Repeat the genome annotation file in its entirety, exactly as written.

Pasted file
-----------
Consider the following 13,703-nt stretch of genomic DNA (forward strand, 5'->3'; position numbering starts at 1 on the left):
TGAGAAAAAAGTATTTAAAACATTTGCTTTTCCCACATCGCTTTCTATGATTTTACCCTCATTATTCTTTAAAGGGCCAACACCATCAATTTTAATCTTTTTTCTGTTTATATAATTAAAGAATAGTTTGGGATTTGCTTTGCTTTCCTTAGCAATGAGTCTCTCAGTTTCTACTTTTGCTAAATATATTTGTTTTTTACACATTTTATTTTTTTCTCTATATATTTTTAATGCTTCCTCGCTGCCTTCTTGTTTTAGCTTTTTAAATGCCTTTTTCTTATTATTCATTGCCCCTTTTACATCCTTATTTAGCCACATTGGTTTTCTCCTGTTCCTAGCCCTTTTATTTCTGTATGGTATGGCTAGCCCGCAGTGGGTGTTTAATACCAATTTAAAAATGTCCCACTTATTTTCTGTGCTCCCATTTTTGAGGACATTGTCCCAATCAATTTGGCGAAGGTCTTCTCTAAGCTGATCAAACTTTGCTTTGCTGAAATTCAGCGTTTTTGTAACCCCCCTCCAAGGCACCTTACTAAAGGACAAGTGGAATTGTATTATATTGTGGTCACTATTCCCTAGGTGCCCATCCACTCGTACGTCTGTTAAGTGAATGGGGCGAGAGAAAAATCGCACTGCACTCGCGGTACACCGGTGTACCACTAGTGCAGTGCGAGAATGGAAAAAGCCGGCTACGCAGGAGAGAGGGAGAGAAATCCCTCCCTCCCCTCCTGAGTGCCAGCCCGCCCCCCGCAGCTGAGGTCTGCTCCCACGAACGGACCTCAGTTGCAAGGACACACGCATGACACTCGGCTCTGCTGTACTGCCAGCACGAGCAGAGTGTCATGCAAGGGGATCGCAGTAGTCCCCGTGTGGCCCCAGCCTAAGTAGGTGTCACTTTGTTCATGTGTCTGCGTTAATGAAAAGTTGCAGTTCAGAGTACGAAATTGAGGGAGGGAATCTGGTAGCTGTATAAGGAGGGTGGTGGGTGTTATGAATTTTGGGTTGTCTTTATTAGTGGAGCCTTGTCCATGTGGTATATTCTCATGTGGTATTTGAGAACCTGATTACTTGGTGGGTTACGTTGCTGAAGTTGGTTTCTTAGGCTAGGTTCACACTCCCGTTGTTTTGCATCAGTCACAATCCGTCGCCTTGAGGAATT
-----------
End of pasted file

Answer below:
Consider the following 13,703-nt stretch of genomic DNA (forward strand, 5'->3'; position numbering starts at 1 on the left):
TGAGAAAAAAGTATTTAAAACATTTGCTTTTCCCACATCGCTTTCTATGATTTTACCCTCATTATTCTTTAAAGGGCCAACACCATCAATTTTAATCTTTTTTCTGTTTATATAATTAAAGAATAGTTTGGGATTTGCTTTGCTTTCCTTAGCAATGAGTCTCTCAGTTTCTACTTTTGCTAAATATATTTGTTTTTTACACATTTTATTTTTTTCTCTATATATTTTTAATGCTTCCTCGCTGCCTTCTTGTTTTAGCTTTTTAAATGCCTTTTTCTTATTATTCATTGCCCCTTTTACATCCTTATTTAGCCACATTGGTTTTCTCCTGTTCCTAGCCCTTTTATTTCTGTATGGTATGGCTAGCCCGCAGTGGGTGTTTAATACCAATTTAAAAATGTCCCACTTATTTTCTGTGCTCCCATTTTTGAGGACATTGTCCCAATCAATTTGGCGAAGGTCTTCTCTAAGCTGATCAAACTTTGCTTTGCTGAAATTCAGCGTTTTTGTAACCCCCCTCCAAGGCACCTTACTAAAGGACAAGTGGAATTGTATTATATTGTGGTCACTATTCCCTAGGTGCCCATCCACTCGTACGTCTGTTAAGTGAATGGGGCGAGAGAAAAATCGCACTGCACTCGCGGTACACCGGTGTACCACTAGTGCAGTGCGAGAATGGAAAAAGCCGGCTACGCAGGAGAGAGGGAGAGAAATCCCTCCCTCCCCTCCTGAGTGCCAGCCCGCCCCCCGCAGCTGAGGTCTGCTCCCACGAACGGACCTCAGTTGCAAGGACACACGCATGACACTCGGCTCTGCTGTACTGCCAGCACGAGCAGAGTGTCATGCAAGGGGATCGCAGTAGTCCCCGTGTGGCCCCAGCCTAAGTAGGTGTCACTTTGTTCATGTGTCTGCGTTAATGAAAAGTTGCAGTTCAGAGTACGAAATTGAGGGAGGGAATCTGGTAGCTGTATAAGGAGGGTGGTGGGTGTTATGAATTTTGGGTTGTCTTTATTAGTGGAGCCTTGTCCATGTGGTATATTCTCATGTGGTATTTGAGAACCTGATTACTTGGTGGGTTACGTTGCTGAAGTTGGTTTCTTAGGCTAGGTTCACACTCCCGTTGTTTTGCATCAGTCACAATCCGTCGCCTTGAGGAATT